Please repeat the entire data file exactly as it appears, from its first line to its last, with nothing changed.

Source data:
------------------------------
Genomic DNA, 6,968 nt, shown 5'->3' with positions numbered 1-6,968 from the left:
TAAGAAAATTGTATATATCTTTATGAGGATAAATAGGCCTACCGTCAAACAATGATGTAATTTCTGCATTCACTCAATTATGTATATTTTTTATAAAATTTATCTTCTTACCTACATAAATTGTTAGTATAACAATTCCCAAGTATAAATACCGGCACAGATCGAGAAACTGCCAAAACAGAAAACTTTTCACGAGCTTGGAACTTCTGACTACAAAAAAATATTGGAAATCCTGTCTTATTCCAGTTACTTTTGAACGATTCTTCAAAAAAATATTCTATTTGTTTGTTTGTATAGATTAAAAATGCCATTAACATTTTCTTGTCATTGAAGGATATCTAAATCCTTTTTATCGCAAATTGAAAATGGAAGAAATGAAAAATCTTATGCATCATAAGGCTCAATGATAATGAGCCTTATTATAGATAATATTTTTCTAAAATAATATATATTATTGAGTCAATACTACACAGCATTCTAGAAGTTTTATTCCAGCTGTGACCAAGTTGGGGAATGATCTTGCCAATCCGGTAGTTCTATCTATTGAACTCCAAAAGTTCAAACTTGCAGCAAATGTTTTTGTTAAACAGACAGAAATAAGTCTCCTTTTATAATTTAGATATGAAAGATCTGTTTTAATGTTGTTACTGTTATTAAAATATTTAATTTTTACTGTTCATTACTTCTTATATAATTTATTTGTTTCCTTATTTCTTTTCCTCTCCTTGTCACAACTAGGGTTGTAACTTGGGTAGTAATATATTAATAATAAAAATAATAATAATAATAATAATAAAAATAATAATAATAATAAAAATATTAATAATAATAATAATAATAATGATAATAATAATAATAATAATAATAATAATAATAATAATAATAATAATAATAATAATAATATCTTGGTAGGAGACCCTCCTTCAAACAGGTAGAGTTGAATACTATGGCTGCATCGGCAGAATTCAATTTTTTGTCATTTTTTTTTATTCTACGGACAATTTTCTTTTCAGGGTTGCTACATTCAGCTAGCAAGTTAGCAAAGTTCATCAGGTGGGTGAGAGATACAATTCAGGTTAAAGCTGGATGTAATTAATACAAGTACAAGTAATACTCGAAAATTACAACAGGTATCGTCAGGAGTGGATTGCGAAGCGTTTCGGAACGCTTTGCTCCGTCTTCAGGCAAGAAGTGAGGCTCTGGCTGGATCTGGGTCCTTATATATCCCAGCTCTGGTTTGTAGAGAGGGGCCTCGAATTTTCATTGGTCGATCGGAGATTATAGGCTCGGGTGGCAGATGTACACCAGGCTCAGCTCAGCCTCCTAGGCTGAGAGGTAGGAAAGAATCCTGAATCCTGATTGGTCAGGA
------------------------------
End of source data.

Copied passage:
Genomic DNA, 6,968 nt, shown 5'->3' with positions numbered 1-6,968 from the left:
TAAGAAAATTGTATATATCTTTATGAGGATAAATAGGCCTACCGTCAAACAATGATGTAATTTCTGCATTCACTCAATTATGTATATTTTTTATAAAATTTATCTTCTTACCTACATAAATTGTTAGTATAACAATTCCCAAGTATAAATACCGGCACAGATCGAGAAACTGCCAAAACAGAAAACTTTTCACGAGCTTGGAACTTCTGACTACAAAAAAATATTGGAAATCCTGTCTTATTCCAGTTACTTTTGAACGATTCTTCAAAAAAATATTCTATTTGTTTGTTTGTATAGATTAAAAATGCCATTAACATTTTCTTGTCATTGAAGGATATCTAAATCCTTTTTATCGCAAATTGAAAATGGAAGAAATGAAAAATCTTATGCATCATAAGGCTCAATGATAATGAGCCTTATTATAGATAATATTTTTCTAAAATAATATATATTATTGAGTCAATACTACACAGCATTCTAGAAGTTTTATTCCAGCTGTGACCAAGTTGGGGAATGATCTTGCCAATCCGGTAGTTCTATCTATTGAACTCCAAAAGTTCAAACTTGCAGCAAATGTTTTTGTTAAACAGACAGAAATAAGTCTCCTTTTATAATTTAGATATGAAAGATCTGTTTTAATGTTGTTACTGTTATTAAAATATTTAATTTTTACTGTTCATTACTTCTTATATAATTTATTTGTTTCCTTATTTCTTTTCCTCTCCTTGTCACAACTAGGGTTGTAACTTGGGTAGTAATATATTAATAATAAAAATAATAATAATAATAATAATAAAAATAATAATAATAATAAAAATATTAATAATAATAATAATAATAATGATAATAATAATAATAATAATAATAATAATAATAATAATAATAATAATAATAATAATAATATCTTGGTAGGAGACCCTCCTTCAAACAGGTAGAGTTGAATACTATGGCTGCATCGGCAGAATTCAATTTTTTGTCATTTTTTTTTATTCTACGGACAATTTTCTTTTCAGGGTTGCTACATTCAGCTAGCAAGTTAGCAAAGTTCATCAGGTGGGTGAGAGATACAATTCAGGTTAAAGCTGGATGTAATTAATACAAGTACAAGTAATACTCGAAAATTACAACAGGTATCGTCAGGAGTGGATTGCGAAGCGTTTCGGAACGCTTTGCTCCGTCTTCAGGCAAGAAGTGAGGCTCTGGCTGGATCTGGGTCCTTATATATCCCAGCTCTGGTTTGTAGAGAGGGGCCTCGAATTTTCATTGGTCGATCGGAGATTATAGGCTCGGGTGGCAGATGTACACCAGGCTCAGCTCAGCCTCCTAGGCTGAGAGGTAGGAAAGAATCCTGAATCCTGATTGGTCAGGA